Wittgenstein and Frazer
Description itself is never neutral or objective, there is no Archimedean point that allows us to ‘just describe the facts’. But that does not necessarily imply that description and explanation are alike. An explanation, unlike a description, presupposes a theoretical framework, of general principles, inferential relations (causal or otherwise). An explanation typically presents an individual event as an instance of something more general, a law, a pattern, and in doing so links it to other events that are supposed to be similar. Description, though not objective, remains level with what is described, so to speak. It does not generalise, and respects, you might say, the individuality, the uniqueness of what it describes. Of course, description, too, is possible only within a framework, but it functions quite differently.
[The rain king] What Wittgenstein opposes in Frazer is that the latter attributes some kind of naive proto-science to these people; according to him they are simply wrong (and we are right) about the causal antecedents of the annual rains. That the difference of opinion between Wittgenstein and Frazer itself is like a scientific debate (of sorts) is true but, as far as I can see, that has no direct bearing on the adequacy of Wittgenstein’s criticism. For Wittgenstein, the essential point is that they do not conceive of the relationship between the Rain-King (and what he does) and the coming of the rains as a causal relationship. Q.E.D., as far as Wittgenstein is concerned: for that is exactly what he holds against Frazer, viz., that he (Frazer) does ascribe to them a kind of naive scientific theory that attempts to explain, in causal terms, the coming of the rains.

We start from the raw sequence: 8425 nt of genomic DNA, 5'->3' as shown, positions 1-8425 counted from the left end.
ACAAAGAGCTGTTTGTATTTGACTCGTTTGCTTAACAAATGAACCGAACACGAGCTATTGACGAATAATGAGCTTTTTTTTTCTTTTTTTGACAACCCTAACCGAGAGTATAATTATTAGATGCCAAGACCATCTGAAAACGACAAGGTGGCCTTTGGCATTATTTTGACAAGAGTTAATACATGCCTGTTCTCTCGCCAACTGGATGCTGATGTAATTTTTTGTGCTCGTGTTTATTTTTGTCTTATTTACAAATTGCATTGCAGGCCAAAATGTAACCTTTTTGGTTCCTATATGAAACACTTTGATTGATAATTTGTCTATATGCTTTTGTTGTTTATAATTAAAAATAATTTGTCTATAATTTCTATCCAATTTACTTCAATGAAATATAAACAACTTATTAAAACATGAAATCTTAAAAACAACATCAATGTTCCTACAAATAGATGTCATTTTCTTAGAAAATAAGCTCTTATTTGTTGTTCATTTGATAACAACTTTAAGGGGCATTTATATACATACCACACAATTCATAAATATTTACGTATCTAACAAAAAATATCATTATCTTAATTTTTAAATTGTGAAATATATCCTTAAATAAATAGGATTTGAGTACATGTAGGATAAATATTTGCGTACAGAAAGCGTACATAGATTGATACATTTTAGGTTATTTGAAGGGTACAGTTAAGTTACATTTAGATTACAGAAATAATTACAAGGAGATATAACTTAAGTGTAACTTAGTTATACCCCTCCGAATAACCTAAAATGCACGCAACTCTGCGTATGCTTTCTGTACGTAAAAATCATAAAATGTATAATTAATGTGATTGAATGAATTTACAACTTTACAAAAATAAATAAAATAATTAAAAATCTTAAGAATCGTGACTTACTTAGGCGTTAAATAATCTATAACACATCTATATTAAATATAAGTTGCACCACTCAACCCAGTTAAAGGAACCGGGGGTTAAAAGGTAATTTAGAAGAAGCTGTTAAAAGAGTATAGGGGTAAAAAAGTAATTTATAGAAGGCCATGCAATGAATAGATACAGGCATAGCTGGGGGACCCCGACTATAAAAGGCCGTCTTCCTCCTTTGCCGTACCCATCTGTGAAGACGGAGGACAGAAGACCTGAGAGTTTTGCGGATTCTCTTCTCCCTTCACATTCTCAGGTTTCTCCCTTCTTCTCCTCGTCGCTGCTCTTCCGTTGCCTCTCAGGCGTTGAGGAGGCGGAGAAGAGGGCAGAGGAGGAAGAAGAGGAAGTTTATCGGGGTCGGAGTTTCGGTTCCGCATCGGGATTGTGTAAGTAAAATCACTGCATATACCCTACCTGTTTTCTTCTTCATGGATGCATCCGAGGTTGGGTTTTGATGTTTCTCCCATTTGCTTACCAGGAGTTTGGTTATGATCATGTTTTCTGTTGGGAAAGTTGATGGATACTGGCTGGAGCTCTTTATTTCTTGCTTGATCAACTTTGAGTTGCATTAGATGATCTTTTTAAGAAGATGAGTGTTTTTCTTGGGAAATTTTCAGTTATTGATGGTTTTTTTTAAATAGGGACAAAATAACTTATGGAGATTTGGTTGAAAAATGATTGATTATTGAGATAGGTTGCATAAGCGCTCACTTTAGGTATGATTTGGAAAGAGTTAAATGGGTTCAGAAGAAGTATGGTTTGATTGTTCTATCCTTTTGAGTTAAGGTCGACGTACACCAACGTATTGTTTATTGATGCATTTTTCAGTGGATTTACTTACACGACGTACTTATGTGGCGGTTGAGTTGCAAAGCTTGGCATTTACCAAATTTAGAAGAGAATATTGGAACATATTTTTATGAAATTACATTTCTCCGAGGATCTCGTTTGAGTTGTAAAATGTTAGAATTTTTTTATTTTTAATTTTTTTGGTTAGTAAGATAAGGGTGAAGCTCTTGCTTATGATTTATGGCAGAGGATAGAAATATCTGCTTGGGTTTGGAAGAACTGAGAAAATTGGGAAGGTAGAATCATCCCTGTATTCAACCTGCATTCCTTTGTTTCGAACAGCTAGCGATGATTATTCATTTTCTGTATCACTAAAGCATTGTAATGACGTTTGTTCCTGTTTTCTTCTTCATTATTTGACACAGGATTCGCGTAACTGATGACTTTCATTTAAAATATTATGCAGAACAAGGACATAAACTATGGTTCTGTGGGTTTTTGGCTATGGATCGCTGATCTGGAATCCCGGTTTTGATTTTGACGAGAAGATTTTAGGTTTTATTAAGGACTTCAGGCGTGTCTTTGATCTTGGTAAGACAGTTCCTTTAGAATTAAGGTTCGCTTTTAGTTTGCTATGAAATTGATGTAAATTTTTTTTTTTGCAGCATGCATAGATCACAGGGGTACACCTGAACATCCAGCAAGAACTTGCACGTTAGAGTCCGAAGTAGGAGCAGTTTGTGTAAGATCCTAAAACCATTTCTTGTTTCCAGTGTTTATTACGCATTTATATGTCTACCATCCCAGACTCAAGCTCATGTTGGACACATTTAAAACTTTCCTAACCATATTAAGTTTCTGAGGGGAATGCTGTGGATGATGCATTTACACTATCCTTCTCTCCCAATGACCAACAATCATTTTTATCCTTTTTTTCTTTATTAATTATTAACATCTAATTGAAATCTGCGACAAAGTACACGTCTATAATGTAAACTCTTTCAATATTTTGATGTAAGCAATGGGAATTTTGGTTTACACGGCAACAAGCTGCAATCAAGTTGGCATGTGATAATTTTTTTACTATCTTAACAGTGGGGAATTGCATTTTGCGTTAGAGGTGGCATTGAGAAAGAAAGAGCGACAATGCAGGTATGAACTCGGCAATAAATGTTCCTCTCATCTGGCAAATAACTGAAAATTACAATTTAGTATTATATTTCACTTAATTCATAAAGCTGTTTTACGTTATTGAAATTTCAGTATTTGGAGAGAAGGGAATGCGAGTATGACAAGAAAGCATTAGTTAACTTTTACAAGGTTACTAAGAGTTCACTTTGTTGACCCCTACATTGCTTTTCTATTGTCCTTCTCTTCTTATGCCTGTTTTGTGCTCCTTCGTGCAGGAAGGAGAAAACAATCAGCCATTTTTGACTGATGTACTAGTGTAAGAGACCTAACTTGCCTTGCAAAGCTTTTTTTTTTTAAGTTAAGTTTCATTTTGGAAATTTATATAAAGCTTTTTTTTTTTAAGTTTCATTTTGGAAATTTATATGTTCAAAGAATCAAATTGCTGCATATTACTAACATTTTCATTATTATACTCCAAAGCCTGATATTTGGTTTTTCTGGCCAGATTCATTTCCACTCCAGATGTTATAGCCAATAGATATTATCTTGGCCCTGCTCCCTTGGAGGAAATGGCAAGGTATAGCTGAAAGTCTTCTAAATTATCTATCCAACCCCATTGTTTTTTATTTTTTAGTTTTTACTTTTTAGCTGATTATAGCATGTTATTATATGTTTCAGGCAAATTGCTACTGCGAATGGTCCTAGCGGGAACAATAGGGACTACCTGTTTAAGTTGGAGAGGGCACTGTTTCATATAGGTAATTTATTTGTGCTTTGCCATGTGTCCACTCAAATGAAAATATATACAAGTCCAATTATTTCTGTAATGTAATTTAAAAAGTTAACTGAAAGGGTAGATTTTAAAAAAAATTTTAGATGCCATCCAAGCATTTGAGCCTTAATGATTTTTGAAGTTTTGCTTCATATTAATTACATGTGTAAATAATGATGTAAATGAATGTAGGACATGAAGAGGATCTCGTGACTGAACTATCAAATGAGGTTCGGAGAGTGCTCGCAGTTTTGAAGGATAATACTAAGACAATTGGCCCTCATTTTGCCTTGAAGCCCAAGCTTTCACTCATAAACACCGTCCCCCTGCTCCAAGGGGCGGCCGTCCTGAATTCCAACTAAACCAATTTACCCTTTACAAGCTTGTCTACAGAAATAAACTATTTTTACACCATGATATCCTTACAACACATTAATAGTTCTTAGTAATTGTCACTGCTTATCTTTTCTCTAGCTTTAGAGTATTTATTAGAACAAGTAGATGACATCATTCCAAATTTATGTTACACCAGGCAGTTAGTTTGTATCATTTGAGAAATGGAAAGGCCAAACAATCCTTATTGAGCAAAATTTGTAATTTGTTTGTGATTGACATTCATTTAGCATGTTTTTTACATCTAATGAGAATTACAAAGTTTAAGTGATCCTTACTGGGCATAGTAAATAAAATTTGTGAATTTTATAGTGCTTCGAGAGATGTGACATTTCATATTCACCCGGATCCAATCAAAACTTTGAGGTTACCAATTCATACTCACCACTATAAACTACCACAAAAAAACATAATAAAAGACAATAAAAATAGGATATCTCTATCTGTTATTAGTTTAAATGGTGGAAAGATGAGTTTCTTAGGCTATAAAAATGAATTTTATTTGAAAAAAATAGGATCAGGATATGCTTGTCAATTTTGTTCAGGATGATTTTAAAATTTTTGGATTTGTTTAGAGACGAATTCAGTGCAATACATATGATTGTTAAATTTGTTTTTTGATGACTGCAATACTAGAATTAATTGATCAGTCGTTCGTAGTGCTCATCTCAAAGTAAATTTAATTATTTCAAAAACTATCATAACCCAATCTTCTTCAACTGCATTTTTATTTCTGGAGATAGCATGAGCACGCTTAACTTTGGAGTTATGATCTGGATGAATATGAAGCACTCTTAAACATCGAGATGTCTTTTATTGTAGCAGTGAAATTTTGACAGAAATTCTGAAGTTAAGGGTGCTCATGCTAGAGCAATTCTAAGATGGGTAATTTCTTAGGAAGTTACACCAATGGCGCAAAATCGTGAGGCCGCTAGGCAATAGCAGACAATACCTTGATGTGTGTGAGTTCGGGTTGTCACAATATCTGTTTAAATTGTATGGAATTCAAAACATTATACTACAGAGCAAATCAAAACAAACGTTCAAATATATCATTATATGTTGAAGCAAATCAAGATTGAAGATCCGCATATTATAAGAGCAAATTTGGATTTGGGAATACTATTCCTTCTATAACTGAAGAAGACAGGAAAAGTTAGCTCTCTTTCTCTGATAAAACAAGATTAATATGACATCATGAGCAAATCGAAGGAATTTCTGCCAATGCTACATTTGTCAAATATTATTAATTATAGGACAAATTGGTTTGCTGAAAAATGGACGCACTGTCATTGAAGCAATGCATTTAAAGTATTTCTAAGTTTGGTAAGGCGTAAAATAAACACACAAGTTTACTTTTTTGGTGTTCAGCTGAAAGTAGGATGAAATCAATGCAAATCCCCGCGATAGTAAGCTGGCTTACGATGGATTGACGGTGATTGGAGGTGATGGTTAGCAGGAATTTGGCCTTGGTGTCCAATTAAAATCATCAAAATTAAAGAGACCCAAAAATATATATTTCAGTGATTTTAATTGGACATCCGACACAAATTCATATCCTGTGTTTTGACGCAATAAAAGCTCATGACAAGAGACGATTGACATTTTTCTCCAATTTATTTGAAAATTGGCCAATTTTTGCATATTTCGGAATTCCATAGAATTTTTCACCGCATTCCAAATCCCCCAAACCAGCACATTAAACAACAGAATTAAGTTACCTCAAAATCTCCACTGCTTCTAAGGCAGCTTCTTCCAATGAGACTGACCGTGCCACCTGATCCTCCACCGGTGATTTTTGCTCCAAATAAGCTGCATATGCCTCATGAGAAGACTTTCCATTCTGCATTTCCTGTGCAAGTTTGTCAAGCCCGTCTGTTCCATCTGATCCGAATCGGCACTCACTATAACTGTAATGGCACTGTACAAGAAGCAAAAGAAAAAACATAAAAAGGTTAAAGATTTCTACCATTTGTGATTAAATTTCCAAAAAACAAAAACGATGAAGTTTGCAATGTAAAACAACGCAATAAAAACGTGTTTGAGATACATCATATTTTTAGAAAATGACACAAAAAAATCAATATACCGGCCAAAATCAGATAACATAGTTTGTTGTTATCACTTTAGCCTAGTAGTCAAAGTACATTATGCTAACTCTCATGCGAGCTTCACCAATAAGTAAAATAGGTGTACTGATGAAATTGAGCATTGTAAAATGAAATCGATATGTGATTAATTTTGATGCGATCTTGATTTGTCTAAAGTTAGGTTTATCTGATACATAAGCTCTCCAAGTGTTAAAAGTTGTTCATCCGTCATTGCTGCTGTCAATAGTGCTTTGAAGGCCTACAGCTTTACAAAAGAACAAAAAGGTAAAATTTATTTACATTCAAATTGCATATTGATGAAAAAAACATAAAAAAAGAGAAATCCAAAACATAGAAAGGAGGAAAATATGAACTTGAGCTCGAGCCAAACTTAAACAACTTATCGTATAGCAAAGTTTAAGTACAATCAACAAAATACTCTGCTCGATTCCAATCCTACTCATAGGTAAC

[The fire-festival] If to understand the meaning of the ritual means to experience its depth, the terror its enactment brings about, then to laugh at the description would be to show a thorough lack of understanding. That applies to the specific examples Frazer and Wittgenstein are concerned with, and it does not mean, I gather, that there couldn’t be rituals for which to laugh would be the hallmark of understanding. But in these particular cases, to laugh, to ridicule the ‘savages’, is to show that one does not understand.
[Kissing a portrait] One important characteristic that Wittgenstein mentions, and that seems what is needed to distinguish the kissing of a portrait from doing the dishes, is that in a ritual means and ends coincide. An ordinary action aims at something: we do the dishes because we want to dine from clean ones, because we want to prevent bacteria from growing in the kitchen sink, because we want to impress someone, and so on. Here the action is a means to an end. A ritual is not like that, a ritual is not performed with an eye to its effects (although it may, of course, have effects, and some of these we might find agreeable). Rather, a ritual is performed for it own sake: “… it does not aim at anything; we act in this way and then feel satisfied.”
One important consequence of this is that whether an act is ritualistic or not (in Wittgenstein’s sense) does not depend (at least not solely) on the nature of the act. (So doing the dishes can be a ritual as well.) And as far as I can see it also means that we can not say that rituals are either private or social, they can be either, and both.
As for the question whether science itself is a ritual, my guess is that Wittgenstein would acknowledge that many people have indeed replaced their reliance on some religious system by a reliance on science. However, he also quite emphatically states that this is a misunderstanding of what science is and what it can do. (Recall Tractatus 6.371-6.372; cf. also the foreword to Philosophical Remarks in Culture and Value) A proper view on science has no place for ritual, since science is about external, causal relationships between (types) of events, whereas ritual is concerned with the internal significance of an event or act.
from: EOL Discussion Board
date: fall 2002